CS14-066 Topical Sodium Thiosulfate application as an Adjunction Therapy for Leg Ulcers with Dystrophic Calcification

Nataliya Lebedinskaya, RN, BSN, CWOCN, Surgery Clinic, Kaiser Permanente, Walnut Creek, CA
The challenge was to dissolve the calcium in the patient's chronic leg ulcers in order to promote wound healing, because the calcium deposits were impairing normal re-growth of epithelial tissue across the open wounds

 In all three patients wounds failed to respond to regular treatment.

Topical Sodium Thiosulfate application compresses were begun (2-3 times a week 20min compresses), followed by the placement of appropriate wound dressing (depending on amount of drainage and bacterial load) on the wounds and topical applications of steroid ointment around the wounds.

Patient’s oral regimen was unchanged, except for the intermittent addition of oral antibiotics.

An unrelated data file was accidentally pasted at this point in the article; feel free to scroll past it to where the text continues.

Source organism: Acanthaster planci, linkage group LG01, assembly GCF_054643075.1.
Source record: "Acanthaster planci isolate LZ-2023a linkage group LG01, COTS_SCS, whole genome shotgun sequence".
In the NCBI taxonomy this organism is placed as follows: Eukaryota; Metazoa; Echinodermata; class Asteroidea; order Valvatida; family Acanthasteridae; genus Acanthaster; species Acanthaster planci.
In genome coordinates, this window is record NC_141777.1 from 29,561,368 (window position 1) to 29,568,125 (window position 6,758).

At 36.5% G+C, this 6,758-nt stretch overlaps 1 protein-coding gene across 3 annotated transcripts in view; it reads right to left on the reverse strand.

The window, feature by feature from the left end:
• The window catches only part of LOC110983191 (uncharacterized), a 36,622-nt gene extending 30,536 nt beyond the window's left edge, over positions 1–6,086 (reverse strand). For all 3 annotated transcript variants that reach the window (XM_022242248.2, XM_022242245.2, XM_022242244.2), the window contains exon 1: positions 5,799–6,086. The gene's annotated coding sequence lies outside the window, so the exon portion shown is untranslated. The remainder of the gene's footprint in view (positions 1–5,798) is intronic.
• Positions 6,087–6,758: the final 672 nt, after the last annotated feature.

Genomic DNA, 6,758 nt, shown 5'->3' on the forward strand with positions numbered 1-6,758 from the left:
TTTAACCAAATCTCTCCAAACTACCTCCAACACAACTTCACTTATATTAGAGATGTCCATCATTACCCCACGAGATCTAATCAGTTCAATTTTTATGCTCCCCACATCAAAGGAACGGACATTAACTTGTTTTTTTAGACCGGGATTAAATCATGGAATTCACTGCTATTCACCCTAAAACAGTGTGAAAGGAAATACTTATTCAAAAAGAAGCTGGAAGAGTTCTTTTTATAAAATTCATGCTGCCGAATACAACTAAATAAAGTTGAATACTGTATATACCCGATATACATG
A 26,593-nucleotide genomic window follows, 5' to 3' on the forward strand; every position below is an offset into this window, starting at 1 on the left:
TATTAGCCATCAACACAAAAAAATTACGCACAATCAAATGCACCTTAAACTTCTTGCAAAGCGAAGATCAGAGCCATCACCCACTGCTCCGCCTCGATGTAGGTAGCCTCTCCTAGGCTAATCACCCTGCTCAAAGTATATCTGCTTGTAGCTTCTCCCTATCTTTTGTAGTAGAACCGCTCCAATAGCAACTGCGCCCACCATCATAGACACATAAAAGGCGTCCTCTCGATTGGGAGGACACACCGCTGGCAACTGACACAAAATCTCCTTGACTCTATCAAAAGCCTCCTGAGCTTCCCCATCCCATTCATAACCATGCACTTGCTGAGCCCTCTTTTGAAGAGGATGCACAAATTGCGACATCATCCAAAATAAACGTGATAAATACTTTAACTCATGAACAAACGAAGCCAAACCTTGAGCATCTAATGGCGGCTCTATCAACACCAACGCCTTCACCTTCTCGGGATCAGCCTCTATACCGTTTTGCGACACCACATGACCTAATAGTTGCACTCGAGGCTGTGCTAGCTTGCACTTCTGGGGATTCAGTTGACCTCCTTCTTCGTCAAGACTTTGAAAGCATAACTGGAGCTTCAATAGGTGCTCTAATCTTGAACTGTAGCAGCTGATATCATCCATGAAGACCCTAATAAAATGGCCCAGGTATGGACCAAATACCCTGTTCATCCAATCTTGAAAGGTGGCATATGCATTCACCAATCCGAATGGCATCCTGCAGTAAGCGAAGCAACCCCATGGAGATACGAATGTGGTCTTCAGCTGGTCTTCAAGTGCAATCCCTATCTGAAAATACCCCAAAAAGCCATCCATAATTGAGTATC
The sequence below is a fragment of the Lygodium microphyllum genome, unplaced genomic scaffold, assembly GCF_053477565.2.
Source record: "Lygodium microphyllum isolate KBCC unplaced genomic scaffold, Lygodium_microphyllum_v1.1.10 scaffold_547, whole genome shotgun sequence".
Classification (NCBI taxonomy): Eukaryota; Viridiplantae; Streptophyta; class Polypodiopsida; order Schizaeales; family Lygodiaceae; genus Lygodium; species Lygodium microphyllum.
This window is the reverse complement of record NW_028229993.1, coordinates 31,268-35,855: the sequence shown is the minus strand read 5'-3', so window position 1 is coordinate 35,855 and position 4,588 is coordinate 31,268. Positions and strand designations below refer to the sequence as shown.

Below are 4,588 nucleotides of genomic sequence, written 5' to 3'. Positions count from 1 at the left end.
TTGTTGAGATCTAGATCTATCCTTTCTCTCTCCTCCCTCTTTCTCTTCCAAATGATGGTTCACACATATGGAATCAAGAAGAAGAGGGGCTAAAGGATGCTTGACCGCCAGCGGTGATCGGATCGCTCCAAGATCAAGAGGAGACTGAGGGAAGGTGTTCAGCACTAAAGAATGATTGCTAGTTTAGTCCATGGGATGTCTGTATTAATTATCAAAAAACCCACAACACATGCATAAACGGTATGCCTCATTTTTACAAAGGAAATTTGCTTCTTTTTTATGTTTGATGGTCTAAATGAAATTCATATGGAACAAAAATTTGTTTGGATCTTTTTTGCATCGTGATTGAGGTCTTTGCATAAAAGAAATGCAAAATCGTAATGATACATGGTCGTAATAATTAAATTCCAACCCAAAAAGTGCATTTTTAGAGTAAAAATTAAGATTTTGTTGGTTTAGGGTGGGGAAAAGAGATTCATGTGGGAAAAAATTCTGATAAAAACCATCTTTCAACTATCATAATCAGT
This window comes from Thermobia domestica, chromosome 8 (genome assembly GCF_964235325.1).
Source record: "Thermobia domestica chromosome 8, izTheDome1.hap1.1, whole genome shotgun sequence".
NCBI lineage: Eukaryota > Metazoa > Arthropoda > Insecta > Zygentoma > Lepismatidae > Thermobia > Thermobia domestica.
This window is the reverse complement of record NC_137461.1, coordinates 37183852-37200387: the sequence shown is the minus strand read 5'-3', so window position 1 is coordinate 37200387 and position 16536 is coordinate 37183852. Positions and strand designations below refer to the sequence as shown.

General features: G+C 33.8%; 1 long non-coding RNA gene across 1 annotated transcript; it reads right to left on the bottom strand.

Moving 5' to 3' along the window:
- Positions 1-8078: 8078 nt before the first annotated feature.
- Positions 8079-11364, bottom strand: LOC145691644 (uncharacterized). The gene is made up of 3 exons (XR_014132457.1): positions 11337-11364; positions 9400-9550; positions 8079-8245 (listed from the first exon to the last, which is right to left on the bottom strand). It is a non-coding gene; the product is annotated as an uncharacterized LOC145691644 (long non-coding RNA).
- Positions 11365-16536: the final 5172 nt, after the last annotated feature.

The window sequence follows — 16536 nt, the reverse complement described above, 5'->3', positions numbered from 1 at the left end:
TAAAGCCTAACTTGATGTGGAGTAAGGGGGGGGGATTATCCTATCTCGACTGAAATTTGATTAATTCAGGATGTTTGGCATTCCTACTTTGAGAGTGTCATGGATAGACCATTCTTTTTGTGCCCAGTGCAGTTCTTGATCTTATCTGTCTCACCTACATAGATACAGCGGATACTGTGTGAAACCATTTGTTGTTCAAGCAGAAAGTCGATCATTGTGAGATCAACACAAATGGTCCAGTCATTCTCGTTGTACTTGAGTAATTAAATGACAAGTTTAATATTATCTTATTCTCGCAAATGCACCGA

The ulcers decreased in size, calcium deposits were easily removed from tissue and wound beds and clean superficial granulation tissue with healthy-appearing ingrown borders developed.  See poster

In summary, based on previous success using intravenous sodium thiosulfate for the treatment of calciphylaxis, we have found the application of topical 10% sodium thiosulfate solution to be a safe and effective treatment for dystrophic calcinosis cutis. In our patient, the calcification was manifested in ulcers on both shins, and dissolution of the calcium salts led to substantially improved wound healing and markedly decreased pain. We believe this therapy to be a novel and promising method for the treatment of cutaneous calcification, which occurs in many connective tissue diseases.